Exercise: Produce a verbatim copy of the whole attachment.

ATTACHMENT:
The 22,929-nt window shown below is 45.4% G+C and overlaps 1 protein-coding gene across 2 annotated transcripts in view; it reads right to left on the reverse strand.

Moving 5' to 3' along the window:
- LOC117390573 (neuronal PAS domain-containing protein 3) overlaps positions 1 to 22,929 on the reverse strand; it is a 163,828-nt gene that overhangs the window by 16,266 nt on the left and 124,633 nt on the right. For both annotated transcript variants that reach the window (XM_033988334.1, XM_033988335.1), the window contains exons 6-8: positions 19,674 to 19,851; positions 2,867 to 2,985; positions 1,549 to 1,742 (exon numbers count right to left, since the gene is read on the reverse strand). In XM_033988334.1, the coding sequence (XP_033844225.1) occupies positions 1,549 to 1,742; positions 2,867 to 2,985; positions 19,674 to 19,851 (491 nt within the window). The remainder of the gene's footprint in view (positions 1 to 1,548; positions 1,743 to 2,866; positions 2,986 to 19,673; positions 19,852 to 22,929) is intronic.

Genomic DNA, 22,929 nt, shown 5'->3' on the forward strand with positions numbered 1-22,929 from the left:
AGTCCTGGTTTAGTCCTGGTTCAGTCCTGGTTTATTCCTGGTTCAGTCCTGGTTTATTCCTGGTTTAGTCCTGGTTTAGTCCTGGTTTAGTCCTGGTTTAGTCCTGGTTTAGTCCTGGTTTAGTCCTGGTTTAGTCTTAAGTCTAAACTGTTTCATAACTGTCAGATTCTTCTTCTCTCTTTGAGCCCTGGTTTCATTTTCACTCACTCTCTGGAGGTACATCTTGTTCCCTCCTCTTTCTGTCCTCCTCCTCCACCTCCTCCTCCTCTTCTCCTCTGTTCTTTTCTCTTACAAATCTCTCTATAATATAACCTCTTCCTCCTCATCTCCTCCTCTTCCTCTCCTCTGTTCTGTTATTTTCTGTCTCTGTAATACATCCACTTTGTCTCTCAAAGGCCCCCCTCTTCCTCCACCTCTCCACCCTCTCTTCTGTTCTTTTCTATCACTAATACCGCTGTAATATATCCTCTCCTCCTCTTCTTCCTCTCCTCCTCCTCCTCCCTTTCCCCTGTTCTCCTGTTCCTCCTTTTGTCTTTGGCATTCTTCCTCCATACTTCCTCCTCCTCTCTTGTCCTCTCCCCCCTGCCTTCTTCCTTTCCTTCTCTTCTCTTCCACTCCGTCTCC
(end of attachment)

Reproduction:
The 22,929-nt window shown below is 45.4% G+C and overlaps 1 protein-coding gene across 2 annotated transcripts in view; it reads right to left on the reverse strand.

Moving 5' to 3' along the window:
- LOC117390573 (neuronal PAS domain-containing protein 3) overlaps positions 1 to 22,929 on the reverse strand; it is a 163,828-nt gene that overhangs the window by 16,266 nt on the left and 124,633 nt on the right. For both annotated transcript variants that reach the window (XM_033988334.1, XM_033988335.1), the window contains exons 6-8: positions 19,674 to 19,851; positions 2,867 to 2,985; positions 1,549 to 1,742 (exon numbers count right to left, since the gene is read on the reverse strand). In XM_033988334.1, the coding sequence (XP_033844225.1) occupies positions 1,549 to 1,742; positions 2,867 to 2,985; positions 19,674 to 19,851 (491 nt within the window). The remainder of the gene's footprint in view (positions 1 to 1,548; positions 1,743 to 2,866; positions 2,986 to 19,673; positions 19,852 to 22,929) is intronic.

Genomic DNA, 22,929 nt, shown 5'->3' on the forward strand with positions numbered 1-22,929 from the left:
AGTCCTGGTTTAGTCCTGGTTCAGTCCTGGTTTATTCCTGGTTCAGTCCTGGTTTATTCCTGGTTTAGTCCTGGTTTAGTCCTGGTTTAGTCCTGGTTTAGTCCTGGTTTAGTCCTGGTTTAGTCCTGGTTTAGTCTTAAGTCTAAACTGTTTCATAACTGTCAGATTCTTCTTCTCTCTTTGAGCCCTGGTTTCATTTTCACTCACTCTCTGGAGGTACATCTTGTTCCCTCCTCTTTCTGTCCTCCTCCTCCACCTCCTCCTCCTCTTCTCCTCTGTTCTTTTCTCTTACAAATCTCTCTATAATATAACCTCTTCCTCCTCATCTCCTCCTCTTCCTCTCCTCTGTTCTGTTATTTTCTGTCTCTGTAATACATCCACTTTGTCTCTCAAAGGCCCCCCTCTTCCTCCACCTCTCCACCCTCTCTTCTGTTCTTTTCTATCACTAATACCGCTGTAATATATCCTCTCCTCCTCTTCTTCCTCTCCTCCTCCTCCTCCCTTTCCCCTGTTCTCCTGTTCCTCCTTTTGTCTTTGGCATTCTTCCTCCATACTTCCTCCTCCTCTCTTGTCCTCTCCCCCCTGCCTTCTTCCTTTCCTTCTCTTCTCTTCCACTCCGTCTCC